What is Nakshatra and Why is it Important?
What is Nakshatra?
Have you ever looked at the stars and felt that Western astrology seems to lack the beauty and symmetry of the natural universe? Then you should pause to consider ancient Hindu, or Vedic, astrology, which pre-dates Western astrology and succeeds in encapsulating the wonderment of the universe. Where the West is concerned with 12 zodiac signs, the Nakshatra incorporates 12 signs, or house, and 27 additional moon houses. Don’t worry, this will make sense in a minute.
If you’re like me, you may have come to a point in your life where Western astrology, or even modern science, doesn’t seem to hold the answers to your questions. I hit a bad patch in my life, where nothing made sense, where confusion dominated, and then I discovered Vedic astrology. But what is it and how does it capture the essence of the universe?
The Meaning of Dasha
Picture a perfect 360-degree circle. This circle is divided into 27 sections, each section represents a sun or moon house. The sections comprise planets in our system. According to Vedic texts, the planets control or dictate our behavior, and we can predict certain outcomes by understanding the good and bad effects of the heavenly bodies and their relation to the circle.
By understanding Dasha we can understand these effects.
To put it simply, Dasha signifies the best or major period of any given planet. Ancient texts refer to as many as 42 Dashas but only two are prominent: Vimshottari and Ashtottari. Since there are 9 planets, the Dasha is determined mathematically. Understanding how to read and interpret them can give you insight into your life and the universe.
The number 120 is crucial to the Vimshottari Dasha. In fact, “Vimshottari” in ancient Sanskrit is used to signify “120.” This number is important because it denotes the lifespan of a person. This number is derived from the span of the various periods of all nine planets. But what are planetary periods? In short, they signify the stages of life.
Literally “moon” in Sanskrit, Chandra represents one of the houses of the Moon in Vedic Astrology. It signifies mental peace or happiness. It also symbolizes emotional well-being. The relation of the moon in your horoscope, especially its relation to the other houses when you were born, plays an important role throughout your life.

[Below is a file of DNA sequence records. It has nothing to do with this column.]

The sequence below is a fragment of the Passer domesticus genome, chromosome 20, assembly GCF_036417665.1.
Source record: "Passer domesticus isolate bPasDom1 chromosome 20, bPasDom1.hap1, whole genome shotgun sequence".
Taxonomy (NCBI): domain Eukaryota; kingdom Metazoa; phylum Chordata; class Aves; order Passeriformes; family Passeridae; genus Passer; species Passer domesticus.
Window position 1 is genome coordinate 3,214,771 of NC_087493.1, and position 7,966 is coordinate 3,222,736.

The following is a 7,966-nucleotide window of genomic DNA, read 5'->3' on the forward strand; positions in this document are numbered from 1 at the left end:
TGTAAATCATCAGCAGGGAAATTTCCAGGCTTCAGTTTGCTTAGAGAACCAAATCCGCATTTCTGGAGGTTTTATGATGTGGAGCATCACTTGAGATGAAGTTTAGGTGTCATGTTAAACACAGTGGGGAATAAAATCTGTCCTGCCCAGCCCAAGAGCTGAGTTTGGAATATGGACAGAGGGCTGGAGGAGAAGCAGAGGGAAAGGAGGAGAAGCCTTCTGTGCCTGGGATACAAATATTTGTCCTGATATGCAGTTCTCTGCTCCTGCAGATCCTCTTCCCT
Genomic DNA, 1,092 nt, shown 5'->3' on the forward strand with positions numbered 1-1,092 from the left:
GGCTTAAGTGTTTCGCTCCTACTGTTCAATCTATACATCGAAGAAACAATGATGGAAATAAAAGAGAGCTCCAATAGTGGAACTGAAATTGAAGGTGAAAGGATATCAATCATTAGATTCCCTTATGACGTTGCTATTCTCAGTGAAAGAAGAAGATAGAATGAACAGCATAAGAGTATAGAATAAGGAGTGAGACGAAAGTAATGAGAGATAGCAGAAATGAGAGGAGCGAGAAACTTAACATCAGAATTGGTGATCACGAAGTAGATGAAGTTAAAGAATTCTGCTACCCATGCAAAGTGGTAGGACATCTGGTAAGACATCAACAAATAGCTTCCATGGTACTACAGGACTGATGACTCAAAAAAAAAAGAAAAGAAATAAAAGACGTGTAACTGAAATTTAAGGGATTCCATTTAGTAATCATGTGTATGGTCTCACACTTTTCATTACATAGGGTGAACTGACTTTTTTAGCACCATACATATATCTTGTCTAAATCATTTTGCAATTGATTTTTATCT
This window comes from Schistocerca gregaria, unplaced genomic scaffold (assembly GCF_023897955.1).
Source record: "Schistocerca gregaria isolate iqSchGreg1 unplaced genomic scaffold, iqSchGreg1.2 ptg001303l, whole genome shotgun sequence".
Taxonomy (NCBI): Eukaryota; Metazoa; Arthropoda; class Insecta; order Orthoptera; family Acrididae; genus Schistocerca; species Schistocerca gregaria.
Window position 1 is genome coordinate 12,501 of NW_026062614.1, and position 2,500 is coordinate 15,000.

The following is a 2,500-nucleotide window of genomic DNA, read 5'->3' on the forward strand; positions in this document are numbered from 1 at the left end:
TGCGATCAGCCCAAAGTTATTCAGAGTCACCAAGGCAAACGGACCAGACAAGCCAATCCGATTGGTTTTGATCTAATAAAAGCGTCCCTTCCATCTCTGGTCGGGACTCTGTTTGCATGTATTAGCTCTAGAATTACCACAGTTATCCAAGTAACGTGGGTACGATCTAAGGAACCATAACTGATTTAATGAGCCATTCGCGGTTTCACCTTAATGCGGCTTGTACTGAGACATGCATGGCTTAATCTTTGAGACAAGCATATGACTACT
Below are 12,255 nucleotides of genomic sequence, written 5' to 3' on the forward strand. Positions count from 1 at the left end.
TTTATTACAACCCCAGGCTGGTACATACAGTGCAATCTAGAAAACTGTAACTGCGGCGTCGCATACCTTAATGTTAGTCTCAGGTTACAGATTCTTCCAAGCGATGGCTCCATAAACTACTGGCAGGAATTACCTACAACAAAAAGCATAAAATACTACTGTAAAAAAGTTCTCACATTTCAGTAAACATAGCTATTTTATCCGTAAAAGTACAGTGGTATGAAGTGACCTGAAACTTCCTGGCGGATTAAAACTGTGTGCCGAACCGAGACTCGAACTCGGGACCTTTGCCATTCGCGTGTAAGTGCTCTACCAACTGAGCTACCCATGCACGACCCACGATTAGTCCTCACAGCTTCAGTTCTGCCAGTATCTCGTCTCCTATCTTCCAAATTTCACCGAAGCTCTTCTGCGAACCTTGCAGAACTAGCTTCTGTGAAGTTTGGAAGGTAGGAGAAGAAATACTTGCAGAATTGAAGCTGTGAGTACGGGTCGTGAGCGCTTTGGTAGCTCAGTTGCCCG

As effects of planets range for good or bad, from weak or strong, the conditions of these planets play a crucial role in your life. If you’re fortunate to have a strong moon occupying an important place within your horoscope, then you have a stronger chance of experiencing good blessings and emotional symmetry.
Picture yourself standing in a field in the middle of the night. You’re nowhere near a city or man-made light. What do you see? More importantly, how do you see? By light from the moon. It not only helps to gauge your surroundings, it can also bless you with guidance. So, too, in Vedic astrology. We can’t overstate the importance of the placement of Chandra in your horoscope. As the moon illuminates your way in a dark field, it also illuminates or blesses the overall trajectory of your life.
In ancient Hindu tradition, Chandra was a god who married the 27 daughters of King Dakshan. Not only is Chandra as symbolized by the moon important to astrology, he’s also, in a sense, the anchor around which the entire system stays afloat.
Remember the circle we mentioned above, the one divided into 27 sections? Now it’s time to consider those sections, which collectively we call the houses. Here’s the picture again so that you won’t have to scroll back.
This circle represents the star field overhead. It’s divided into sections of constellations. If we imagine a point in the center of the circle, and the circle divided into 27 pieces, then we can use this center, and each division to calculate the value of each house at 13 degrees and 20 minutes. Added together, all 27 houses equal 360.
As the Moon is the anchor of the celestial map, and since it revolves around the Earth, it passes every celestial body, thus completing the circle. Chandra’s strength ebbs and strengthens depending on its placement in the houses.